A low-cost telephone technology developed in Japan continues to make strides in China, amid an industry-wide preoccupation with whiz-bang third-generation telephony and the long wait for licences to offer such services.
Xiaolingtong, a limited mobile service offered by fixed-line carriers China Telecom and China Netcom, remains attractive to cost-sensitive subscribers, even as China Mobile and China Netcom work to entice users with more advanced data services.
In the first half of the year, China Telecom and China Netcom added 14.53 million xiaolingtong subscribers, up 22.27 per cent to 79.75 million. The rate is slower than the 18.35 million new xiaolingtong subscribers added in the first half of last year, but far outpaces growth for the mobile carriers.
In the first half, China Mobile's subscriber base grew by just 9.53 per cent to 224million customers. To increase its xiaolingtong subscriber base further, China Telecom and China Netcom recently began cross-selling the mobile service to their 147 million fixed-line customers. The term xiaolingtong eloquently describes the nature of the service: it is a small-scale (xiao) but agile and smart (ling) communications (tong) service.
The service was introduced in Hangzhou in 1997 and was permitted by the telecoms regulator because it was limited to small geographical areas and was not fully mobile.
This limitation did not impede xiaolingtong's growth. The technology filled an important market gap, providing mobile services for as little as 30 yuan per month, compared with an average revenue per user of 56 yuan per month for China Mobile's prepaid service and 176 yuan for its post-paid service.
Net quarterly additions peaked in the fourth quarter of 2003 and the first quarter of last year, when 20million customers were added. Norson Telecom Consulting described last year as the best for xiaolingtong, with more than 29million new user sign-ups, compared with 24million in 2003.
But subscriber additions have slowed since then.
Norson said this year represented the technology's 'final period of steady growth'.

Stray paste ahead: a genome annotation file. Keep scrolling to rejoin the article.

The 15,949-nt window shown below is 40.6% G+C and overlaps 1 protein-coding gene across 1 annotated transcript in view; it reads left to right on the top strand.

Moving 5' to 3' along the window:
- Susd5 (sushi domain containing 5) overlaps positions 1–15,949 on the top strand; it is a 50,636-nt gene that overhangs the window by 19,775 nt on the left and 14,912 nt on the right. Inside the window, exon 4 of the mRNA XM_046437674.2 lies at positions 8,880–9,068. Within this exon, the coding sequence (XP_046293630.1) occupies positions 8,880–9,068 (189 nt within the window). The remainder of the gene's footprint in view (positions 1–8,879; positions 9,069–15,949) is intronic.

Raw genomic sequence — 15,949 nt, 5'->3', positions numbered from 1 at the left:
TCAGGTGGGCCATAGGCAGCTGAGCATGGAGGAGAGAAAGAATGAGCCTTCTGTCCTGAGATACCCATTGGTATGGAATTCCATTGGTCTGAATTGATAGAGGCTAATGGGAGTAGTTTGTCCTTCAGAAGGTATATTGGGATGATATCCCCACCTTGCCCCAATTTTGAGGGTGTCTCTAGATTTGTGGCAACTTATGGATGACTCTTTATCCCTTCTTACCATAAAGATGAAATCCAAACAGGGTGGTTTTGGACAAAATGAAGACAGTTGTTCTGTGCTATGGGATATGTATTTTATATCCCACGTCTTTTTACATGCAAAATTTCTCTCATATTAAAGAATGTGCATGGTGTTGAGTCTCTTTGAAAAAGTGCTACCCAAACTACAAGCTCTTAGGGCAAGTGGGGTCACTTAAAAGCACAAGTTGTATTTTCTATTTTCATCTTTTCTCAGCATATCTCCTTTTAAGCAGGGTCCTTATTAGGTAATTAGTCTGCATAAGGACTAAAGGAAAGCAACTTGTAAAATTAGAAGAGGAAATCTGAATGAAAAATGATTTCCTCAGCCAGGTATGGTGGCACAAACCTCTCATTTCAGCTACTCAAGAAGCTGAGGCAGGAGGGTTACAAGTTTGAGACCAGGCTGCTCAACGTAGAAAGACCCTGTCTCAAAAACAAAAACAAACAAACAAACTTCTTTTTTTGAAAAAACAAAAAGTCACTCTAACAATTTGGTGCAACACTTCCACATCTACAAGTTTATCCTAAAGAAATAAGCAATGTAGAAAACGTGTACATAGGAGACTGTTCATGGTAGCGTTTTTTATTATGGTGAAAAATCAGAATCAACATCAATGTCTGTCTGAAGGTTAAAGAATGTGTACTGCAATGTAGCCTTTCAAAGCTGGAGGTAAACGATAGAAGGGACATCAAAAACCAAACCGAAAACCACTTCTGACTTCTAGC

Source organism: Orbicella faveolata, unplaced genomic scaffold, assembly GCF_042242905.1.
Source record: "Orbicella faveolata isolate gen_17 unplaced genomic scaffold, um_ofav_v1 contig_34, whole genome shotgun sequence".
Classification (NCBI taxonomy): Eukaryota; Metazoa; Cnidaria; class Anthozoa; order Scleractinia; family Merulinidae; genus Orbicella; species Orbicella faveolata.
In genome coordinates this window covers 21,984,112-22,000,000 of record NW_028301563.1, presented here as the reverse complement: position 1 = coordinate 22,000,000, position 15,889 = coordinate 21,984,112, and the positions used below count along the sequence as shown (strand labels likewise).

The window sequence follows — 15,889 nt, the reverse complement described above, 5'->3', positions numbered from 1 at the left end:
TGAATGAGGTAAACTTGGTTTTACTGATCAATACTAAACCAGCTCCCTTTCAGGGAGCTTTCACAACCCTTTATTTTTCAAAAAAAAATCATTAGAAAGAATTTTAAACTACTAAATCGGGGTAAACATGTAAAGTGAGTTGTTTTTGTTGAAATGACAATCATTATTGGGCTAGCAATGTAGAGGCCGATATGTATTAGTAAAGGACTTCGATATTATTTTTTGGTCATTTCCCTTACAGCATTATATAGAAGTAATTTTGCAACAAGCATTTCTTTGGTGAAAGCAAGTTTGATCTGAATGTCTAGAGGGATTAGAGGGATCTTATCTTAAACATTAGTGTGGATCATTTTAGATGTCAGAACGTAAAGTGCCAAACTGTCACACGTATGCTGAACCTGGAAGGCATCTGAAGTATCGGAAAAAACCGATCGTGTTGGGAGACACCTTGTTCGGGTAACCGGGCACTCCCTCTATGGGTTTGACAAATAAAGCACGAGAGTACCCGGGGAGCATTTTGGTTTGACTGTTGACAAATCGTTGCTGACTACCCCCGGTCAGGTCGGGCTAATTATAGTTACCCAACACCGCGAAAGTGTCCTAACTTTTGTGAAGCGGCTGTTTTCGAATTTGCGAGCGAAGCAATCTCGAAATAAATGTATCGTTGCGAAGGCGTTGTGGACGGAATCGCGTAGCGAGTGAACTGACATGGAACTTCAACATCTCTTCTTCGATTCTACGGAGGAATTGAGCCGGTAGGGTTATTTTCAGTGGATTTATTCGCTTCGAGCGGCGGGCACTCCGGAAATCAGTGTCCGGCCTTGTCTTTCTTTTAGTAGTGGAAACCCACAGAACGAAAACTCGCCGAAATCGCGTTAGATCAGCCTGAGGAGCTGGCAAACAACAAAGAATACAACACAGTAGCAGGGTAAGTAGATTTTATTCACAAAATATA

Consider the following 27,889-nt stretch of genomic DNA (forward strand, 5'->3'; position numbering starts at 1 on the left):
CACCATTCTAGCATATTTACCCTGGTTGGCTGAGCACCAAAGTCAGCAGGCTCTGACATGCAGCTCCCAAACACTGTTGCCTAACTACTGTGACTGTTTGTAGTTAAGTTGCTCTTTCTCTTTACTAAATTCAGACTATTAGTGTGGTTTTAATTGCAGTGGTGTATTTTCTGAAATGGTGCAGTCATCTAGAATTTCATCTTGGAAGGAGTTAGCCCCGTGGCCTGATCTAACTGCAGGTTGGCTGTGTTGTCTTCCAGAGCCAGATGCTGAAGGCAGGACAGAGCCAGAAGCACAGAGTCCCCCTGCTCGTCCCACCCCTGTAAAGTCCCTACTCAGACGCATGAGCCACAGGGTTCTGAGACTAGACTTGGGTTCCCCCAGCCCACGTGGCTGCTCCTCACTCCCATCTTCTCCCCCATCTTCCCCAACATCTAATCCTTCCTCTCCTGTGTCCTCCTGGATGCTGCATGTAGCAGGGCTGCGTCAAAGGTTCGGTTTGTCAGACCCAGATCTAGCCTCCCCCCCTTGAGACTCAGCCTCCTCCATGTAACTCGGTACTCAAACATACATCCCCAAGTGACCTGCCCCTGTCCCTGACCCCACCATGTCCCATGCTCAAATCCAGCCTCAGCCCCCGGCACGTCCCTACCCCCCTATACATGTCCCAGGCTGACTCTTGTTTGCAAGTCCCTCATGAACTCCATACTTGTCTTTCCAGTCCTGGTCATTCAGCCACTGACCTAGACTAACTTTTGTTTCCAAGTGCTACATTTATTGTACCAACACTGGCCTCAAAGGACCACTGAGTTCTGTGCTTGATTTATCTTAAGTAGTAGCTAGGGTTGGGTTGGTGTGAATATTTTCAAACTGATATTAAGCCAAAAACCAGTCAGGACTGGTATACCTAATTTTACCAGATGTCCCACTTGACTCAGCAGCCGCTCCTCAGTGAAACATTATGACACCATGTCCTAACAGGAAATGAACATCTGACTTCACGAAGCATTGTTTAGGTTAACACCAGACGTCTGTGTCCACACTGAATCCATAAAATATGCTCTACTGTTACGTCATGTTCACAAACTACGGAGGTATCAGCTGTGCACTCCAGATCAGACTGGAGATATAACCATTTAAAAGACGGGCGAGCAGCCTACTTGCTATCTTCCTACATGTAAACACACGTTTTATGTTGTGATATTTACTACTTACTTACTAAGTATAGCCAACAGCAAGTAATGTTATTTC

BNP Paribas Peregrine analyst Marvin Lo said: 'Xiaolingtong subscriber additions will slow because the two operators will be focused on 3G.'
Xiaolingtong capital expenditure would also slow, with China Telecom utilising just 60 per cent of network capacity for the service.
Norson estimated the carriers would spend 8 billion yuan on xiaolingtong this year, compared with 14billion yuan last year.
With 3G licences in the pipeline, China Telecom and China Netcom will need to focus on how to transition their mobile customers to the advanced data services.
Norson analyst Johnny Liu said: 'Once [the operators] can get the licence, their xiaolingtong business will change.' Already, xiaolingtong equipment vendors are beginning to tout new services with features that are more akin to traditional mobile-phone telephony.
One recent development has been the introduction of 'second-generation handsets' launched by UTStarcom, among other vendors. The handsets contain a removable personal identity module (PIM) that is similar to a SIM card. The PIM cards allow xiaolingtong users to slot in a different PIM card for another city's network, allowing customers to use their handset when travelling.
UTStarcom is preparing a handset that will allow the fixed-line operators to offer a converged xiaolingtong and 3G phone.
A UTStarcom executive said: 'Once 3G licences are granted and [services are launched] we will introduce the product to the market.'
An executive from leading telecoms equipment vendor ZTE said the company was studying ways to help fixed-line operators entice subscribers to 3G to lengthen their return on their xiaolingtong investment. A converged solution would give xiaolingtong users the best of both worlds: they could gain access to premium data services without sacrificing the low voice rates offered by xiaolingtong or having to give up their telephone numbers.